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‘Crimson Peak’ is gorgeous, but vacant

‘Crimson Peak’ is gorgeous, but vacant

crimson poster

Crimson Peak
Written by Guillermo del Toro & Matthew Robbins
Directed by Guillermo del Toro
USA, 2015

Gorgeous but vacant. No, it’s not that new palatial estate they just built on the outskirts of town; it’s the new gothic/horror/romance film, Crimson Peak. Director Guillermo del Toro and his production team have crafted a truly breathtaking visual spectacle. Alas, there are no scares, just lots of unconvincing romance and a premise that’s been re-cycled so many times you can see each twist coming from a mile away. This is an ambitious miscalculation that should have waited for the script to catch up with the visuals.

The first act of Crimson Peak starts as a delightful study in late 19th century manners and class warfare. Edith Cushing (Mia Wasikowska) is an aspiring writer who lives under the protective but loving eye of her snobby father, Carter (a criminally under-appreciated Jim Beaver). Carter all but throws Edith into the arms of the town doctor, Alan McMichael (Charlie Hunnam), who just happens to love detective novels. It would be a misnomer to say that Crimson Peak employs lots of foreshadowing; it’s more like blaring sirens and semaphore flags. Still, the costume and set design are immaculate, particularly during a high-society shindig where Edith falls in love with the dashing baronet, Thomas Sharpe (Tom Hiddleston).

Thomas, of course, doesn’t measure up to Carter’s exacting standards, so he hires an investigator to dig up some dirt on the baronet and his sister, Lady Lucille (Jessica Chastain). Speaking of digging up dirt… Thomas is also building a massive automatic excavator that he thinks will revolutionize the ore mining business and bring him untold riches. Thomas convinces Edith to marry him, gives her a weird ring that (presumably) does something supernatural, and then whisks her away to his dilapidated Allerdale Hall estate in northern England. This is right about the time the story collapses beneath its own ambitions.

EdithAgain, del Toro does an impeccable job with the visual world. Allerdale Hall looks and sounds amazing. Built upon the soft, blood-red clay, Allerdale literally creaks and groans beneath its own weight. Outside, the rhythmic pounding of Thomas’ massive excavator becomes like an ever-present drumbeat. Cavernous rooms filled with bizarre tchotchkes dwarf their inhabitants, and long corridors are festoon with creepy-crawlies and black moths. A hole in the ceiling allows the snow to trickle inside, accumulating in a cushy snowpack that’s just begging for someone to fall into it later. It’s a celebration of set design and creepy visuals that never adds up to much, unfortunately, and is the source of some unintentionally hilarity in the film’s final act.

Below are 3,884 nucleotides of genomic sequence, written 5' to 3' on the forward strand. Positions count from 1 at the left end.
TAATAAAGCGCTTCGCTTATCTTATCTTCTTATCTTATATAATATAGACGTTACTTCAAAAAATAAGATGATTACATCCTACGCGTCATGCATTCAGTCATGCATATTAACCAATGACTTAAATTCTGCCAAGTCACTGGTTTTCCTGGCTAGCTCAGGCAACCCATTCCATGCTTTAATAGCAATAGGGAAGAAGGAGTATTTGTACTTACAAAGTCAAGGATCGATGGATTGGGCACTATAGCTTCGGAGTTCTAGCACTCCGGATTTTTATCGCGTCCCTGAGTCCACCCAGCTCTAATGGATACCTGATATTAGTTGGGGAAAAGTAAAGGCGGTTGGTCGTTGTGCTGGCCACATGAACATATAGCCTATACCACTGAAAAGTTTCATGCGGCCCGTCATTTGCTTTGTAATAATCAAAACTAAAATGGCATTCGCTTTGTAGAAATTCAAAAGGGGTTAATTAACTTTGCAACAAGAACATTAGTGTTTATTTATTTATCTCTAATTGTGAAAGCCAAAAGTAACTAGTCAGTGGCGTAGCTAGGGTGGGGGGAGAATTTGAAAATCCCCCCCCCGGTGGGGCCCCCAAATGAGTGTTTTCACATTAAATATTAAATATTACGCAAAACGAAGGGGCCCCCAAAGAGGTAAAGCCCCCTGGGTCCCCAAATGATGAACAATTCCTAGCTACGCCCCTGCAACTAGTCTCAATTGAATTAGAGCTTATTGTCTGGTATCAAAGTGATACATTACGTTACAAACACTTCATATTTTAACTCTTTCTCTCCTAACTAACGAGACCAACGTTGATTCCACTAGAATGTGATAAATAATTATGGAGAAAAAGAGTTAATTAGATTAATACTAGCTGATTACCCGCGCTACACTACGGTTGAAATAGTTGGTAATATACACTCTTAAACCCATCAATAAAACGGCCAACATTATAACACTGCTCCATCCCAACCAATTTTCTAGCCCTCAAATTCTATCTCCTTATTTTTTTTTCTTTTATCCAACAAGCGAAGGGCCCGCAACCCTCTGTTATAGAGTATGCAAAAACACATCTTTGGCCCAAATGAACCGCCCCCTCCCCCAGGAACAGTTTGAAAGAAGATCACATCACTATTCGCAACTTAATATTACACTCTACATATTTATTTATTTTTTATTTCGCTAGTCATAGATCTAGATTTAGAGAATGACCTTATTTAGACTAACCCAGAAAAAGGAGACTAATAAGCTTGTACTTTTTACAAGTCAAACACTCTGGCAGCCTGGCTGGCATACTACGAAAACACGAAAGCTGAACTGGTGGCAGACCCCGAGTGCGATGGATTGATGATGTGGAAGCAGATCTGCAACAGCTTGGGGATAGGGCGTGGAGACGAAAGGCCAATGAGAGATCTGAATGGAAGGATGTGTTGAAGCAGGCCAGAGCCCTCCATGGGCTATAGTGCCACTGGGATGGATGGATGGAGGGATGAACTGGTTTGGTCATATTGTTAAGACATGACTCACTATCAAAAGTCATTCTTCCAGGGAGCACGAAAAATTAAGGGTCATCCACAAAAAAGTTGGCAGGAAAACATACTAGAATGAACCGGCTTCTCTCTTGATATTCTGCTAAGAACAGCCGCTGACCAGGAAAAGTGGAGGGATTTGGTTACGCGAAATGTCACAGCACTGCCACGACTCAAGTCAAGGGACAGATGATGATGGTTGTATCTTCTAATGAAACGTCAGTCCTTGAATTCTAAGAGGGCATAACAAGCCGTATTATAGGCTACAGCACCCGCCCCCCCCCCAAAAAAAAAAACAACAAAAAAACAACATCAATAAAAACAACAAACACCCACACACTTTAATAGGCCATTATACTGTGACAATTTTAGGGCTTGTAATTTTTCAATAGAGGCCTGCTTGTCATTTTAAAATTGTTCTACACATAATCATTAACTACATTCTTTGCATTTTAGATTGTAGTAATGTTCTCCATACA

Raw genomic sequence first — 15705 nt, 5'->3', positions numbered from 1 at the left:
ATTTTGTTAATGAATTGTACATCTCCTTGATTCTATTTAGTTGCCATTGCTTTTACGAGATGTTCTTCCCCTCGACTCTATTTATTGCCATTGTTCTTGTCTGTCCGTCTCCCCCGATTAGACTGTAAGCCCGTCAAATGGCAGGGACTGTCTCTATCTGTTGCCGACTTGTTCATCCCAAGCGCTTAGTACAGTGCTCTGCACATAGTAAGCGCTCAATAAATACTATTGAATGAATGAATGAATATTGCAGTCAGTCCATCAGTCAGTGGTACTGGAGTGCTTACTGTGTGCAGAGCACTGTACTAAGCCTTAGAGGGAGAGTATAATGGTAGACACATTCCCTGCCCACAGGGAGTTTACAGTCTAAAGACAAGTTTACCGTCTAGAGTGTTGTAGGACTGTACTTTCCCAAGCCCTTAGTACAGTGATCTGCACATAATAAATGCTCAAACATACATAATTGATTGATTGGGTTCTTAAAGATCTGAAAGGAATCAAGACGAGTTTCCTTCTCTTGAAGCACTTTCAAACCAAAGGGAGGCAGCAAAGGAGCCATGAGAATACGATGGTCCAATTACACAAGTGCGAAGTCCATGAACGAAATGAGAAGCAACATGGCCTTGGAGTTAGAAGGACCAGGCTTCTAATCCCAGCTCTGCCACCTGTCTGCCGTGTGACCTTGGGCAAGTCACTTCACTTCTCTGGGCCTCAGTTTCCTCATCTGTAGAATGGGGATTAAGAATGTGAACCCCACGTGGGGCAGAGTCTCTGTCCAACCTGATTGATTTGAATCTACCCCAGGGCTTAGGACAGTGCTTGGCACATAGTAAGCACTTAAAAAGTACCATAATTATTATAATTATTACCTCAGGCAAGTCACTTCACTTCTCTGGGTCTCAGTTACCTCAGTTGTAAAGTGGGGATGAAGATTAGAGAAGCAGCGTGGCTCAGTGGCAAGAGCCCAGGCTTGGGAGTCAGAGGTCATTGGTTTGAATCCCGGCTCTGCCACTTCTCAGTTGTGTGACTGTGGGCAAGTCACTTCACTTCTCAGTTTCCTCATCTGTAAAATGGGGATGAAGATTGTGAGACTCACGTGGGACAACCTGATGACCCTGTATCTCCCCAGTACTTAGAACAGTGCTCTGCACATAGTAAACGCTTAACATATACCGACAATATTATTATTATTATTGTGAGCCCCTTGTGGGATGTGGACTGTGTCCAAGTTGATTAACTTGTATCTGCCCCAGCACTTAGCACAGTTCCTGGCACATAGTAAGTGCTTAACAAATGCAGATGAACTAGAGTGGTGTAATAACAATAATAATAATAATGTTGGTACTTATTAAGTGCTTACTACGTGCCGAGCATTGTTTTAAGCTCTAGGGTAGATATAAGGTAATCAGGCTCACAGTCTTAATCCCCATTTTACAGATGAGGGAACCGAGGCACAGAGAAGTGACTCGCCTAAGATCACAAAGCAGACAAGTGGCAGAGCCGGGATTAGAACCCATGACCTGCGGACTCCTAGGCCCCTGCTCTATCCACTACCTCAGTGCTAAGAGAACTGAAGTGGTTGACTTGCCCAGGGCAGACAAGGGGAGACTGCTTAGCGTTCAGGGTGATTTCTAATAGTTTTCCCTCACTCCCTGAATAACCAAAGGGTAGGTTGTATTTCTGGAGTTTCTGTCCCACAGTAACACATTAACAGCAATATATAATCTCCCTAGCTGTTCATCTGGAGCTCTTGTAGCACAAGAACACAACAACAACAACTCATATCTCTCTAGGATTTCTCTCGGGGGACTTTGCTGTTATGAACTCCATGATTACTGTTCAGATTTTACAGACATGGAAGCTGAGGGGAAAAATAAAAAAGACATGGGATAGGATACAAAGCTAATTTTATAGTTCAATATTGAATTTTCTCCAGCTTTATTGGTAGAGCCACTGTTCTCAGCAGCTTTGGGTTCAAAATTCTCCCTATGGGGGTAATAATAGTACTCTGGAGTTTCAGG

Make no mistake, however, Crimson Peak is all business. After Jim Beaver departs and the setting shifts to Allerdale, this becomes a painfully earnest affair, complete with stilted dialogue and pseudo-romantic gibberish. Jessica Chastain is the only character permitted to have any fun, chewing scenery as the delightfully-wicked sister who harbors a deep, dark secret. In fact, there are so many secrets bogging down the plot that Hiddleston is forced to remain a mystery throughout. He disappears for extended stretches of time, ostensibly, to tend his precious machine. Worse still, Ms. Wasikowska is clearly overmatched by the material, looking neither comfortable nor natural in her 19th century surroundings. These deficiencies, coupled with the obvious lack of chemistry between Wasikowska and Hiddleston, kill any chance of making this an affective gothic-romance.

JudithThe ghost story is only slightly more interesting, due in large part to the special effects work. These ghosts are vaporous shape-shifters that sometimes take a less-ethereal form when covered in the blood-red clay, called ‘crimson peak.’ Edith informs us in the opening narration that, “Ghosts are real, that much I know.” Unfortunately, they have to wait around until all the boring exposition is finished. The attempted scares feel almost like an afterthought, as do a couple of scenes featuring unnecessarily gratuitous violence. It’s as if the filmmakers understood how dull the romance story was, so they artificially injected random shocks to keep us interested. Sadly, it doesn’t work.

There is so much to admire in Crimson Peak that it’s a pity it falls so flat. From the lavish sets and costumes, to the evocative sound design and cinematography, this is a noteworthy technical achievement in the horror genre. But the story is so stale—so predictable and bereft of tension—it makes all the impressive adornments feel wasted. The hallmarks of del Toro’s genius are still present, but this is a rare misfire from the gifted filmmaker.